JOURNALIST: Can you explain how the funding will work? And if there is an expiration date on it if the TGA approval for whatever reason may be delayed?
BUTLER: This a bespoke funding arrangement we've developed for the next 18 months, we're very confident that over that time, either a special access scheme, compassionate access scheme from the company will kick in, and or the usual approval processes through TGA and PBAC, the Pharmaceutical Benefits Advisory Committee. We think this 18 month arrangement more than covers the gap. We will basically reimburse the cost of state governments from today, any treatment that is administered by state hospitals from today will be reimbursed by the Commonwealth. We'll have to go through the bureaucratic processes of negotiating the usual federation funding agreement with Ryan Park and our officials and our departments. But I make the commitment to all state governments that any treatment administered from today's date will be reimbursed by the Commonwealth. As I've said, we've also secured the physical supply of the drug from the company.
JOURNALIST: Can you describe in layman's terms how the drug actually works and attacks this disease?
MITCHELL: Yeah, so it's about metabolic turnover. DFMO is a chemotherapy we actually deliver as an oral treatment. Every type of treatment that we deliver is about stopping bad cells from growing. From a DFMO point of view, I won't get into the pathophysiology, but basically the idea is that it stops the cancer cells from regrowing and prevents the cancer cells from replicating. When the cancer cells replicating, then you have relapse. It's a specific target for those specific types of cells, and it stops those cells from growing.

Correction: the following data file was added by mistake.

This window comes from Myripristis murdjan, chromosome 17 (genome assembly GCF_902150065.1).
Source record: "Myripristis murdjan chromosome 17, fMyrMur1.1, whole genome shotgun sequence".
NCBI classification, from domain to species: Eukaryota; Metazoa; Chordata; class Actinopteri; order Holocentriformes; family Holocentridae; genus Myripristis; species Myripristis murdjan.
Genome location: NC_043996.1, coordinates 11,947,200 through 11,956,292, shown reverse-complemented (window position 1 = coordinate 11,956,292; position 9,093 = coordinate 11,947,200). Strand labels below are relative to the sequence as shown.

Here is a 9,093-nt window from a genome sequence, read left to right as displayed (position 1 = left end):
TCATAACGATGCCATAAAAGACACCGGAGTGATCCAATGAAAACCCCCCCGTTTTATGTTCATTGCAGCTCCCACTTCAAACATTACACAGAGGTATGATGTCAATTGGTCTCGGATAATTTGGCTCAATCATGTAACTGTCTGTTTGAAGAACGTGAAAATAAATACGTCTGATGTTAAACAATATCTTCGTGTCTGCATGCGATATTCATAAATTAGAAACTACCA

JOURNALIST: One week since vapes were banned but convenience stores are still selling what's being done?
BUTLER: We're working in close cooperation with state and territory governments to ramp up an enforcement program that was negotiated by all state and territory governments and also by the Commonwealth. There was an enforcement working group that was co-chaired by the head of the Australian Border Force Commissioner Outram and by the head of the New South Wales Health, Susan Pearce, and they worked with policing authorities as well as health authorities to understand exactly who will be doing what to enforce the laws that passed the parliament. We're getting very significant reports across the country of vape stores starting to close down and of convenience stores, clearing their shelves, and their drawers, frankly, of vapes. As people know, we've seized more than 3 million vapes just in the last six months, so we're already starting to choke off supply. But, of course, we will ramp up these efforts over the coming weeks, the TGA and its equivalent authorities, including particularly here in New South Wales have been working hard to get the arrangements in place to ramp up those enforcement arrangements.